The release committee on Wednesday rejected the request for early release by three Arab citizens of Israel, who murdered three IDF soldiers back in 1992.
The three Islamic Jihad linked terrorists from Wadi Ara, members of the Agrebya clan, infiltrated a training base in the southern Carmel Mountains and used pitchforks to murder three IDF trainees as they slept, in a horrific attack that was termed the Night of Pitchforks.
All three became heroes among the Palestinian Arab public, with Palestinian Authority (PA) Chairman Mahmoud Abbas demanding their release in the last round of peace talks that lasted from 2013 to 2014. They ended up not being among the 78 terrorists released in "gestures" by the coalition government.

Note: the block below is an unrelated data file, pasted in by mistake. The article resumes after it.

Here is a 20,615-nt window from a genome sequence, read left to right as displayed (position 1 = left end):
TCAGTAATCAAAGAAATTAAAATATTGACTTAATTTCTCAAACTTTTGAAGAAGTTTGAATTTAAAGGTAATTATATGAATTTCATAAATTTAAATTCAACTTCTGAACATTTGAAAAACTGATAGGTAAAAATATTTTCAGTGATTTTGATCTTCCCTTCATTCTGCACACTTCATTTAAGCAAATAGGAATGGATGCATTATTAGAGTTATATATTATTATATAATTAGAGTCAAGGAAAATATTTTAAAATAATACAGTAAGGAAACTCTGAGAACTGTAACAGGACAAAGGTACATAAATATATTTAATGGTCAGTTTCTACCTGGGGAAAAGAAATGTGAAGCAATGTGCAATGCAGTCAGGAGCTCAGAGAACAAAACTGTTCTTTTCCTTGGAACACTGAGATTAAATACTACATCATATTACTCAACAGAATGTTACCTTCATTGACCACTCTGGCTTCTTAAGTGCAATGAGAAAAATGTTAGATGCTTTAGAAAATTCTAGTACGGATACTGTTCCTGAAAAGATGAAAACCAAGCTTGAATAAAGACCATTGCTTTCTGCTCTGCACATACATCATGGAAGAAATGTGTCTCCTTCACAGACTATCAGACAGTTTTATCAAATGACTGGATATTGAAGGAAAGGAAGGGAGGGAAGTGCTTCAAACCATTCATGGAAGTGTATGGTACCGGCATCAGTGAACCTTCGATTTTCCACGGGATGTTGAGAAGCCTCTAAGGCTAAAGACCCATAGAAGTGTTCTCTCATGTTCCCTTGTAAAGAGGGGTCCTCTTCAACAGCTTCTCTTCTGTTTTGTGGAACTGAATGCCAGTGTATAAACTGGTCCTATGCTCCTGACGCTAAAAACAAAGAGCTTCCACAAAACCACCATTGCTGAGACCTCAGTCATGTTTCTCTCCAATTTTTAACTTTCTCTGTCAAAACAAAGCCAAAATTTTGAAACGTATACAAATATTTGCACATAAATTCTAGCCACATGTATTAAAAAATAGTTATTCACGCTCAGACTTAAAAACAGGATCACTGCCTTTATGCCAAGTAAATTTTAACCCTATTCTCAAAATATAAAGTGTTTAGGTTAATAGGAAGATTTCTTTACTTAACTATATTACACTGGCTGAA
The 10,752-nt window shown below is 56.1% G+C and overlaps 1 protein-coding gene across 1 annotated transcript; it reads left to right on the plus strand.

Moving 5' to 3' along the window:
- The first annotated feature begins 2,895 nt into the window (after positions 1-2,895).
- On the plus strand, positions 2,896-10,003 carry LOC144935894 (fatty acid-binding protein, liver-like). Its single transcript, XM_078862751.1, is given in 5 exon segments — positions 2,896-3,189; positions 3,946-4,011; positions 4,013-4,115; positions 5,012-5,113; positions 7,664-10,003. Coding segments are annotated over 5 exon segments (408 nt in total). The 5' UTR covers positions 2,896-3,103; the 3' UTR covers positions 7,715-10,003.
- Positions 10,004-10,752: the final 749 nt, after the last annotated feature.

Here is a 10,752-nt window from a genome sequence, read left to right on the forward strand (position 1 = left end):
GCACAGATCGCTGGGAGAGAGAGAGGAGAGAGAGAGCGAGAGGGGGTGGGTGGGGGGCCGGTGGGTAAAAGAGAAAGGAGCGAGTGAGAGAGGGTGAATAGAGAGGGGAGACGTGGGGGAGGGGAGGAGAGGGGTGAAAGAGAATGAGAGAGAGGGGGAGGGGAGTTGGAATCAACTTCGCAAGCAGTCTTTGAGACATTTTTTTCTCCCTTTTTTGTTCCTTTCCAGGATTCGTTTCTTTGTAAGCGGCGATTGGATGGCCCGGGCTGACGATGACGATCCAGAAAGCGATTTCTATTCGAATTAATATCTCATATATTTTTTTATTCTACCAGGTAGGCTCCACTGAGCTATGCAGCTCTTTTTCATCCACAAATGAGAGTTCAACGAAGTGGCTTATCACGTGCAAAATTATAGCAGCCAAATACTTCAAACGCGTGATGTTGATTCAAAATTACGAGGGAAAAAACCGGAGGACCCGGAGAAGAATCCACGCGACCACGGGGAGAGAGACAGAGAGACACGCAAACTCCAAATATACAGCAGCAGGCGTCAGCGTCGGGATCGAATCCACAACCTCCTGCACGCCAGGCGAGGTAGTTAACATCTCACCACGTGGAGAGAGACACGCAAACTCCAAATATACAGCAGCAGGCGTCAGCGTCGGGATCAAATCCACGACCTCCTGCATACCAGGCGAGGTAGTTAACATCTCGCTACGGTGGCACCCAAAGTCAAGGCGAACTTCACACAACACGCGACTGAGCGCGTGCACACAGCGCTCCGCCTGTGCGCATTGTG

The Almagor terror victim organization welcomed the decision to reject the request for release, but expressed deep concern the request was allowed in the first place.
"We demand to prevent any option of early release or sentence reduction for murderous terrorists through an amendment to the law," said the group in a statement.
"The very discussion over the releases creates an unnecessary tension among the families of the murdered," stressed Almagor.
"The time has come that it be made clear that life sentences for terror will indeed be life sentences, and are not up to pardoning committees or release deals. This harms the deterrence and the general effort against the murderous terror that is going wild."
Israel already has a death penalty on the law books, although it has only been implemented once in the case of Nazi leader Adolf Eichmann, who was put to death back in 1962.
This July the Knesset voted against a death penalty law for terrorists, with only the six Yisrael Beytenu MKs supporting the move as members of the coalition, which is widely termed as being right-wing, voted it down.